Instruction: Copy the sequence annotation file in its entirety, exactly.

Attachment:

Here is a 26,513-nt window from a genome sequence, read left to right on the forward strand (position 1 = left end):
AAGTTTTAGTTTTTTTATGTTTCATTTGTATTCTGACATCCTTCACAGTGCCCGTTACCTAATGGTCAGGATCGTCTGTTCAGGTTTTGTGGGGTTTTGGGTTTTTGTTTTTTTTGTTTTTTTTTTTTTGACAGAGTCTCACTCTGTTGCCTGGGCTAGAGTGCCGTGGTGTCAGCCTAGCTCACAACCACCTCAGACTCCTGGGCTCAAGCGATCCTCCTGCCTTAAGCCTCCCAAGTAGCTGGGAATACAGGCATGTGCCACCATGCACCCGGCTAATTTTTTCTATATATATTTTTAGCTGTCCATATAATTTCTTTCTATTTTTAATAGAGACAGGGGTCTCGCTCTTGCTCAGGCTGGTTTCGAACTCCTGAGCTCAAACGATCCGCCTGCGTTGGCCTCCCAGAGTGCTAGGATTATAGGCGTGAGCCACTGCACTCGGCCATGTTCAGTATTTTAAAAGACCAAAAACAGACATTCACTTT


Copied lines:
Here is a 26,513-nt window from a genome sequence, read left to right on the forward strand (position 1 = left end):
AAGTTTTAGTTTTTTTATGTTTCATTTGTATTCTGACATCCTTCACAGTGCCCGTTACCTAATGGTCAGGATCGTCTGTTCAGGTTTTGTGGGGTTTTGGGTTTTTGTTTTTTTTGTTTTTTTTTTTTTGACAGAGTCTCACTCTGTTGCCTGGGCTAGAGTGCCGTGGTGTCAGCCTAGCTCACAACCACCTCAGACTCCTGGGCTCAAGCGATCCTCCTGCCTTAAGCCTCCCAAGTAGCTGGGAATACAGGCATGTGCCACCATGCACCCGGCTAATTTTTTCTATATATATTTTTAGCTGTCCATATAATTTCTTTCTATTTTTAATAGAGACAGGGGTCTCGCTCTTGCTCAGGCTGGTTTCGAACTCCTGAGCTCAAACGATCCGCCTGCGTTGGCCTCCCAGAGTGCTAGGATTATAGGCGTGAGCCACTGCACTCGGCCATGTTCAGTATTTTAAAAGACCAAAAACAGACATTCACTTT